insect regardless as to whether it was found in Virginia or Idaho. Although there were
some differences in the aquatic insects in the western U.S., and the eastern U.S.,
many, if not the majority of them, were exactly the same nationwide.
We found out that the emphasis of most anglers and fly shops was on the flies
themselves, not the foods they should be imitating. It seemed that no one told them,
that trout ate real insects, not artificial trout flies. At the same time, we discovered that
all the recommendations for flies from anglers and fly shops, were based on trial and
error, or what Joe Blow caught some trout on recently. It was rarely the food that was
most plentiful and available for the trout to eat at the time. I had known for years,
regardless of the species of fish you pursued, they would always focus on eating the
most plentiful and available food. Although they are opportunistic feeders, it didn't take
very long for us to determine that was also true of trout..
I'm sure this won't go over very well with many, but what we discovered nationwide, was
that the trout fly business was a joke and a damn big mess, and in most cases, with the
blind leading the blind. .
Weather: (At Gatlinburg at about 1600 ft)
Today, will be sunny with a high near 89. Wind will be from the northwest around 5 mph
in the afternoon. Tonight's low will be around 70.
Friday, there's a 20 percent chance of showers and thunderstorms after 3pm. It will be
mostly sunny and hot, with a high near 93. Heat index values will be as high as 97.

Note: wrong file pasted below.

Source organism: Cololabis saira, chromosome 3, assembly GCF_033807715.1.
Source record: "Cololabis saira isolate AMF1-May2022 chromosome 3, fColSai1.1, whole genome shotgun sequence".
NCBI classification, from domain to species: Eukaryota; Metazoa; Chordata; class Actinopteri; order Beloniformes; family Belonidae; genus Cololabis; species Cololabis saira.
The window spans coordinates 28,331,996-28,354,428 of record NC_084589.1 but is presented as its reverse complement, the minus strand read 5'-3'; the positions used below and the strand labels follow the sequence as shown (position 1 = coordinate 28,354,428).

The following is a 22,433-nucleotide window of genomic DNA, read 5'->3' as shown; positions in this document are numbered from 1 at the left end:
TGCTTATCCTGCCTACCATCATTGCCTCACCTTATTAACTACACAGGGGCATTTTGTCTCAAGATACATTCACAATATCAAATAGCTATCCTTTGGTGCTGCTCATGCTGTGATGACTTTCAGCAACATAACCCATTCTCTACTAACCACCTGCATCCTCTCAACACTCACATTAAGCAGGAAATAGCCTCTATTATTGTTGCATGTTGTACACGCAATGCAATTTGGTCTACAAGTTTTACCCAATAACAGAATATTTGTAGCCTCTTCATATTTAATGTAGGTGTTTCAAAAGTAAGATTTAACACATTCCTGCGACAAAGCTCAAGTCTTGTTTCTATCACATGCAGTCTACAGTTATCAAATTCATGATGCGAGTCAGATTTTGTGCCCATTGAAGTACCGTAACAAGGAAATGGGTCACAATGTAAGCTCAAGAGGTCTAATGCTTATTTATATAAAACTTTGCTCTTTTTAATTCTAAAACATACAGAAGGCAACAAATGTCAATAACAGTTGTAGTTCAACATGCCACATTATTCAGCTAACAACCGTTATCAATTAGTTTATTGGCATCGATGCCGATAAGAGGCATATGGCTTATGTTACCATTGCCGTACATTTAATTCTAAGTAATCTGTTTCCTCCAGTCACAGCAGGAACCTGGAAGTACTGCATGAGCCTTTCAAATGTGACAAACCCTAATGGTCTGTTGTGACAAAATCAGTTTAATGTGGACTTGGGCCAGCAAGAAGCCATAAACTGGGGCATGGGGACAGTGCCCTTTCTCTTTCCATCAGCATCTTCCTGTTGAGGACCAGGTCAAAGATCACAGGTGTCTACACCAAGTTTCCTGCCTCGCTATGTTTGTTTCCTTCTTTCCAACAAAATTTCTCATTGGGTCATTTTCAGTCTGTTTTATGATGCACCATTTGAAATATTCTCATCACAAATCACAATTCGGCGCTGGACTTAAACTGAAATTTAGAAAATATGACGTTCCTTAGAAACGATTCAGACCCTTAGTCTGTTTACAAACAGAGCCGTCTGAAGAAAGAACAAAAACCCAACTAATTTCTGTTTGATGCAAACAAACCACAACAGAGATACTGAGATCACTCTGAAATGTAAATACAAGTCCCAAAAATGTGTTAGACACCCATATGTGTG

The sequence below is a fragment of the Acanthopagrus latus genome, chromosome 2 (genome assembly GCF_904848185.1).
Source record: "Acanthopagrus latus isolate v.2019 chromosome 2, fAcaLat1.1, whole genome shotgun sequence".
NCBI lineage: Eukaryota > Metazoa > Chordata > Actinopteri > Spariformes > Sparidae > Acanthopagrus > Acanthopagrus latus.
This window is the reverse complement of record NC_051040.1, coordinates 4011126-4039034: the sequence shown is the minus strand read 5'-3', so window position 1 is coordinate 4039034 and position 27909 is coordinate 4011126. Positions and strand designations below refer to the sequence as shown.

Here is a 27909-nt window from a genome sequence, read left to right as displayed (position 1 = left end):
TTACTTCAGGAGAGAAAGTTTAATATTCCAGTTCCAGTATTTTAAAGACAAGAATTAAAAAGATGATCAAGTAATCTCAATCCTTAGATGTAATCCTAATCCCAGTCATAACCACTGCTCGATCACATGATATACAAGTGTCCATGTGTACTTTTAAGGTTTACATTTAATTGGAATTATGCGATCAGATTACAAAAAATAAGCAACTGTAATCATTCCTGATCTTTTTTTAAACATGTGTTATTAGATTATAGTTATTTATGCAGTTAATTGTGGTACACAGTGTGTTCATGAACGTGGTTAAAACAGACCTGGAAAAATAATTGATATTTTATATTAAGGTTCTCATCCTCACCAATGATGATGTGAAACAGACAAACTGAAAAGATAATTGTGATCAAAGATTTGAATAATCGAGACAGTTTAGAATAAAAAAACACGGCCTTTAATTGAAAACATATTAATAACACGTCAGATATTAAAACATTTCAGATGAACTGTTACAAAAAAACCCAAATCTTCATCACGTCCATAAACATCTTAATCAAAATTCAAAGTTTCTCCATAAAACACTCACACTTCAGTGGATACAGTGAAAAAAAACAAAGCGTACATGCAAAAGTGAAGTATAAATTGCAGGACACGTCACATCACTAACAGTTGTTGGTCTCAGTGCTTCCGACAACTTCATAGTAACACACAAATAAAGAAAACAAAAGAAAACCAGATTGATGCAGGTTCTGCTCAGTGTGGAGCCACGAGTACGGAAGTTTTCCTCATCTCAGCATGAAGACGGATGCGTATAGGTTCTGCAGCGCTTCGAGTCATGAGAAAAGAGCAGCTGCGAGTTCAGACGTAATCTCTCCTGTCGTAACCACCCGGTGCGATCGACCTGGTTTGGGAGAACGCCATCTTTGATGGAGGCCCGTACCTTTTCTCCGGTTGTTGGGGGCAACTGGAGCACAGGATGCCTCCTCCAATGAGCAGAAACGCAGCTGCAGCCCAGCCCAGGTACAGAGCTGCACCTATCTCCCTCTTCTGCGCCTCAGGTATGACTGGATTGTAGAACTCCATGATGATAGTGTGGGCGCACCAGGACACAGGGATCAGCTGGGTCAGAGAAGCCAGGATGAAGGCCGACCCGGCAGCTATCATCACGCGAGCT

South wind will be around 5 mph. Friday night's low will be around 71.
Saturday, there's a 30 percent chance of showers and thunderstorms, mainly after
5pm. It will be mostly sunny and hot, with a high near 90. South wind will be around 5
mph becoming west in the afternoon. Saturday night's low will be around 72.
Sunday, there's a 50 percent chance of showers and thunderstorms, mainly after 9am.
It will be partly sunny with a high near 87.
Smoky Mountain Stream Conditions:
The streams with links that have nearby USGS Station Real-time stream data: Click the
links to see updates:
Little River: Rate 69 cfs at 1.54 ft.
(good wading conditions up to 250 cfs, and with extra caution up to 400 cfs)
Oconaluftee River: Rate 273 cfs at 1.43 ft.
(good wading up to 500 cfs and with extra caution up to 700 cfs)
Cataloochee Creek: Rate 61 cfs at 2.36 ft
(good wading conditions up to 125 with extra caution up to 150 cfs)
Little Pigeon River: It is flowing low.
Hazel Creek and the other larger NC streams flowing into Fontana Lake:
They are all flowing a little low.
Recommended Trout Flies: